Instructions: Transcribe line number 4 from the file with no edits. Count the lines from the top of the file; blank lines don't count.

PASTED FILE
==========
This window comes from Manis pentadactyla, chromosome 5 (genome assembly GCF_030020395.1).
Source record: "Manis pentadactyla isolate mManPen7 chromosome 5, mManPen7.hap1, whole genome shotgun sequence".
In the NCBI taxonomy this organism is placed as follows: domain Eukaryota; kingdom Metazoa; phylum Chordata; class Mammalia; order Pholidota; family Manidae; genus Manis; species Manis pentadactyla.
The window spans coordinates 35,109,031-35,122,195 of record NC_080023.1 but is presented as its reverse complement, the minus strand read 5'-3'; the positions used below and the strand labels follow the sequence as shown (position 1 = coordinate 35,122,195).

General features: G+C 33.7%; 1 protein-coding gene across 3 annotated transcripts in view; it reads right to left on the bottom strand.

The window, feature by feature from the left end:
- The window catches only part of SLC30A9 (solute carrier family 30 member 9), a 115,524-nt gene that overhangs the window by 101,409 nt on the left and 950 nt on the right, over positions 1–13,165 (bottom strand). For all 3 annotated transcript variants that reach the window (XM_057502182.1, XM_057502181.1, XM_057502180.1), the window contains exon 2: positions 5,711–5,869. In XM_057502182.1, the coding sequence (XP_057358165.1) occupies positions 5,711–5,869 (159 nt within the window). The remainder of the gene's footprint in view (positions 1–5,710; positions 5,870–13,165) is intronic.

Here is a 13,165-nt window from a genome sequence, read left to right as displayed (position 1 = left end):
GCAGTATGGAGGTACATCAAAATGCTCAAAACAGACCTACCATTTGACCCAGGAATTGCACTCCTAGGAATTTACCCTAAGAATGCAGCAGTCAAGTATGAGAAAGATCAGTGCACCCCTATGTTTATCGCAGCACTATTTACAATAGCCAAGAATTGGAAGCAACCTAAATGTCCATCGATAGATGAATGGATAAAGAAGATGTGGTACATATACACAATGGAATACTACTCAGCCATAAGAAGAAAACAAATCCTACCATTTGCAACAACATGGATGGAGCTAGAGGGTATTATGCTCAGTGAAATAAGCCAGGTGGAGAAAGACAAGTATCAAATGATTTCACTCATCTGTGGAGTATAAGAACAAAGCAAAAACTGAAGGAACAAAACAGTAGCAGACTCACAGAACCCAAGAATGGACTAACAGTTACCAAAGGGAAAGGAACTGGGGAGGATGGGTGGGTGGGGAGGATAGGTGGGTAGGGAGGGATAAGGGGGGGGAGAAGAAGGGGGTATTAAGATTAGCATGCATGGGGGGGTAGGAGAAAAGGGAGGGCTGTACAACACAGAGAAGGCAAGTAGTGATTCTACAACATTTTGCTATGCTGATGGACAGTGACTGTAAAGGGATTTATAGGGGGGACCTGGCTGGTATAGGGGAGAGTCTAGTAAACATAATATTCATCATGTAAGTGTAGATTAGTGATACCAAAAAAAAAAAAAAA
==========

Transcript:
The window spans coordinates 35,109,031-35,122,195 of record NC_080023.1 but is presented as its reverse complement, the minus strand read 5'-3'; the positions used below and the strand labels follow the sequence as shown (position 1 = coordinate 35,122,195).